You may not know this, but the IRS does not allow taxpayers to claim deductions for business expenses if the IRS believes that the taxpayer is conducting a hobby and not a business. If it is determined by the IRS that the taxpayer has been taking deductions for expenses that relate to a hobby and not a business, there can be severe tax consequences.
Testing Hobby Losses
The IRS will determine if you have conducting a business by determining whether there is a profit motive present. A profit motive basically means that you are conducting your business in the attempt to make a profit and not a loss each year.
If the taxpayer earns a profit in three of the last five years, it is presumed that the taxpayer is in fact conducting a business with a profit motive. If you continue to make a loss each and every year, the IRS will determine that you are conducting a hobby and disallow you from claiming deductions.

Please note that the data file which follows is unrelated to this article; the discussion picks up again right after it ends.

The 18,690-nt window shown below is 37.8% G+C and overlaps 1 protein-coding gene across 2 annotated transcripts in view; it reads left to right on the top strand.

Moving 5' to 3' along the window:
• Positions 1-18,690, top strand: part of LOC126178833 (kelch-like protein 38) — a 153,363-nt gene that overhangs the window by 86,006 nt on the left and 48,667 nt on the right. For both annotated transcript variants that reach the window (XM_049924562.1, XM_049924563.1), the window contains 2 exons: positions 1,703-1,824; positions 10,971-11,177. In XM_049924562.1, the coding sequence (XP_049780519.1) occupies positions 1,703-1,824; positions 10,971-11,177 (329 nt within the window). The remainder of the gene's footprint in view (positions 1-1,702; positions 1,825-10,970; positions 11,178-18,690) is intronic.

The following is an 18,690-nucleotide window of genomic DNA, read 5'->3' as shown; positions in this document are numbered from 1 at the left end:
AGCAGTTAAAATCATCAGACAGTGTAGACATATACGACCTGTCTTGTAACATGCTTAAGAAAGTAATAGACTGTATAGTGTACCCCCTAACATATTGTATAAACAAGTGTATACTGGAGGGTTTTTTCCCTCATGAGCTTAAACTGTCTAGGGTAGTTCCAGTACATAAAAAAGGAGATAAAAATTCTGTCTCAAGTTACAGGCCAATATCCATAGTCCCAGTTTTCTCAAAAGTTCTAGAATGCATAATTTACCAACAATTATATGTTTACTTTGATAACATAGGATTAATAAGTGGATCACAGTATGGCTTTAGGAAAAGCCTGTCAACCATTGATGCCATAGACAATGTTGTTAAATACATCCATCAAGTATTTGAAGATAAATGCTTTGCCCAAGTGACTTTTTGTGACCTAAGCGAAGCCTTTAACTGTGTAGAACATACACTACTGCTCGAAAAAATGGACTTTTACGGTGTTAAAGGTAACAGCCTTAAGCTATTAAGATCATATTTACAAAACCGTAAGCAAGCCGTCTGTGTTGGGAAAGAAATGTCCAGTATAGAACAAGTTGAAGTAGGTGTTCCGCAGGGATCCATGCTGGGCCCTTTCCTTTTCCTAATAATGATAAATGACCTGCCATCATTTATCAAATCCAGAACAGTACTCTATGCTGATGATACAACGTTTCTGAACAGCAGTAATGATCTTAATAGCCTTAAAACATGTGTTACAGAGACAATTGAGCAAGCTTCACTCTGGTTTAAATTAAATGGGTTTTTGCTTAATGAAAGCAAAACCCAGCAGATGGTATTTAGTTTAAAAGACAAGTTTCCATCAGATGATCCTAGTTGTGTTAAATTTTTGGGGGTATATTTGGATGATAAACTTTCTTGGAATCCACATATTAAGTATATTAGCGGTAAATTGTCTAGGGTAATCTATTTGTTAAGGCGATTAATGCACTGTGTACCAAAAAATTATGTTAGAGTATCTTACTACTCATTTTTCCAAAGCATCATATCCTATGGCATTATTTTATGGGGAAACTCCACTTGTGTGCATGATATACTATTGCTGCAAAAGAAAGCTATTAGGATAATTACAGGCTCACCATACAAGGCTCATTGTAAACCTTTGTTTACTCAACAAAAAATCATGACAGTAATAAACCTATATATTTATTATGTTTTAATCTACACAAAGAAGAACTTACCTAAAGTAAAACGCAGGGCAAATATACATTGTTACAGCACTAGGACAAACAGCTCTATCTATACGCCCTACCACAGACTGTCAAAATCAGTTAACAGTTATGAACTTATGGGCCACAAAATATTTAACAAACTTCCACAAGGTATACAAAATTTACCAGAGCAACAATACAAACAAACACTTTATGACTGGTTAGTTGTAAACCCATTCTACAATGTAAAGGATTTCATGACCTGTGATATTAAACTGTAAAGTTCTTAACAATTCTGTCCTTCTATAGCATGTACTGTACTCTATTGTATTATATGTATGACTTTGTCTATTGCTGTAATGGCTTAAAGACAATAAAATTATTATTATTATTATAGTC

In the event the taxpayer does not qualify as having a profit motive present but is in fact trying to earn a profit, they can file Form 5213 (Election to Postpone Determination as to Whether the Presumption Applies That an Activity Is Engaged in for Profit). This form will basically give the taxpayer additional time to prove to the IRS that they are indeed conducting a business with a profit motive and not a hobby.